As Berk puts it, the High Strung is "a life-long project" for every member. It's a story about a band's bond becoming something that's as tender as it is tenacious. It's the story about Owen's return after 12 years away. And the band's latest album is about two lyricists finally reuniting and bouncing ideas off each other again, as the band (which also features lead guitarist Stephen Palmer) soundtracks the melody-slung deciphering of the "quiet riots of the mind."

"It's a great feeling to come back and say, 'This is where I belong,'" says Owen. He still vividly recalls 15 years ago, the "odyssey-like" tours with his former bandmates, as well as those wild formative years when they were stuffed into a Brooklyn loft for all-night rehearsals.

"We didn't really have a home base, then, we just had each other," he says. "You experience everything with three other people; you're attached to them in a lot of ways. And I maybe lost a sense of myself, which I discovered was missing when I left the band. I liked myself with the band, and I realized that after I left. And coming back, you see the guys are both the same and have also each changed quite a bit. But I only wanted (to be in a band) again if it was with them."

The High Strung perform at the SXSW festival in 2005. - DOUG COOMBE
  • Doug Coombe
  • The High Strung perform at the SXSW festival in 2005.

The High Strung was always doing its own thing. It was a "Detroit band" that wasn't here for the "garage explosion" of the White Stripes' days, and they moved back too late to catch on to any of that hysteria. They were outside the trend of that time period. Where most of those so-called garage rock bands were reviving the Kinks and Sonics-styled lo-fi grit and gusto, the High Strung instead leaned more toward its own meld of fervent, aerodynamic three-minute ballads that infused nuance into the arrangements and poetic storytelling into the lyrics, all the while being keen on finding some kind of middle ground between Guided By Voices and the Who. The band's name was, at first, a reference to the "higher" register of Malerman and Owen's vocals, as well as a tendency, in the earliest days, for the band members to sling their guitar straps much higher over their shoulders than the rest of the millennial post-punk disciples they often found themselves in league with.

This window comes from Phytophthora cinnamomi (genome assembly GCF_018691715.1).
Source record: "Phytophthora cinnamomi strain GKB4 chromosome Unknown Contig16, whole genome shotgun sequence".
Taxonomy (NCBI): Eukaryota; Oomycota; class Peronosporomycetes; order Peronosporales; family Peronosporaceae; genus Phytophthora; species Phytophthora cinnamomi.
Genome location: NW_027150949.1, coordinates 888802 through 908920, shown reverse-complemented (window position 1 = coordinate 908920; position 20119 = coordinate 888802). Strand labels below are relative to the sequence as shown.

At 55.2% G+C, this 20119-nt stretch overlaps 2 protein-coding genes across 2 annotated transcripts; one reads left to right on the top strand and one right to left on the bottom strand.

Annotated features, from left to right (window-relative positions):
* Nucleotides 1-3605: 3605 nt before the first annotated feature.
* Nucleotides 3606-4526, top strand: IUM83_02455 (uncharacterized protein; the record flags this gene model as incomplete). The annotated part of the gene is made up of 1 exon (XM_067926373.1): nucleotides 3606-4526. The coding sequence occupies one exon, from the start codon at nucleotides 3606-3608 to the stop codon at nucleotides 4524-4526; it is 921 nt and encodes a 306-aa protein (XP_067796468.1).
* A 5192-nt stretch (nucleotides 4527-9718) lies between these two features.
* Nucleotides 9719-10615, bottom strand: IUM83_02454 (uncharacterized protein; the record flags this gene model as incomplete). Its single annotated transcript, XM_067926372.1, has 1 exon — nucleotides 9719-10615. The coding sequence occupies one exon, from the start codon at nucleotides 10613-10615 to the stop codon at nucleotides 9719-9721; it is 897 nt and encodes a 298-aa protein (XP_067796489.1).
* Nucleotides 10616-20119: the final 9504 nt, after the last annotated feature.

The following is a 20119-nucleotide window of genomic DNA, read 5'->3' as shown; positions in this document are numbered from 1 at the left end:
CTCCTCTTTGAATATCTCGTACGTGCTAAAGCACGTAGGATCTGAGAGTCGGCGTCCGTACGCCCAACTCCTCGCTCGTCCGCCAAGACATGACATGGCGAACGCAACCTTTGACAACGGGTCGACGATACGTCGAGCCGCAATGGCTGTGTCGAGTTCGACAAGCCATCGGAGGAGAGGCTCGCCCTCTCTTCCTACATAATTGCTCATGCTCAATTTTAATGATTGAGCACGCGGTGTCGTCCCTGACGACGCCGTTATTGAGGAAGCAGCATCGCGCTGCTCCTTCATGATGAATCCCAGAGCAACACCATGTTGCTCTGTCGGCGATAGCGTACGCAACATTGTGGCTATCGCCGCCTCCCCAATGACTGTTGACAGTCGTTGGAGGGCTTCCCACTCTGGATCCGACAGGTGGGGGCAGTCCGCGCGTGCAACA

The band has recorded and released eight full-lengths, along with a few EPs. "I don't know if we've ever achieved whatever kind of 'sound' it's supposed to be," Berk says. "We just keep making records, trying to find the right one. (Quiet Riots) feels like the right one for right now, you know? Then we'll make another one and see what happens."

This kind of zen-level disposition can take years to develop. Either that, or it takes the right mix of friends.

"I like how this one sounds. And I don't feel pressured to always have 'rock'-like songs, or super high-energy songs anymore," Berk says. "Maybe we did before. But I think with all the different personalities, all the harmonies... we're actually all playing less."

Stocker's bass parts throughout the first three records were complex threads that showcased the assiduous efforts you might expect from a lead guitarist. That came from a four-year stretch of working as a trio, with just Berk and Malerman, as they charted an almost nonstop tour zigzagging across the nation with only brief sporadic breaks in-between. "But I feel more like a member of a 'rhythm section' now," Stocker says. "Before, more than occasionally, it would be us (as a trio) just going nuts."

But even though there are more components — bass, drums, guitars, and lots of harmonies — the newest songs are arranged in such a way that there's surprising breathing room. Nothing is over-cluttered.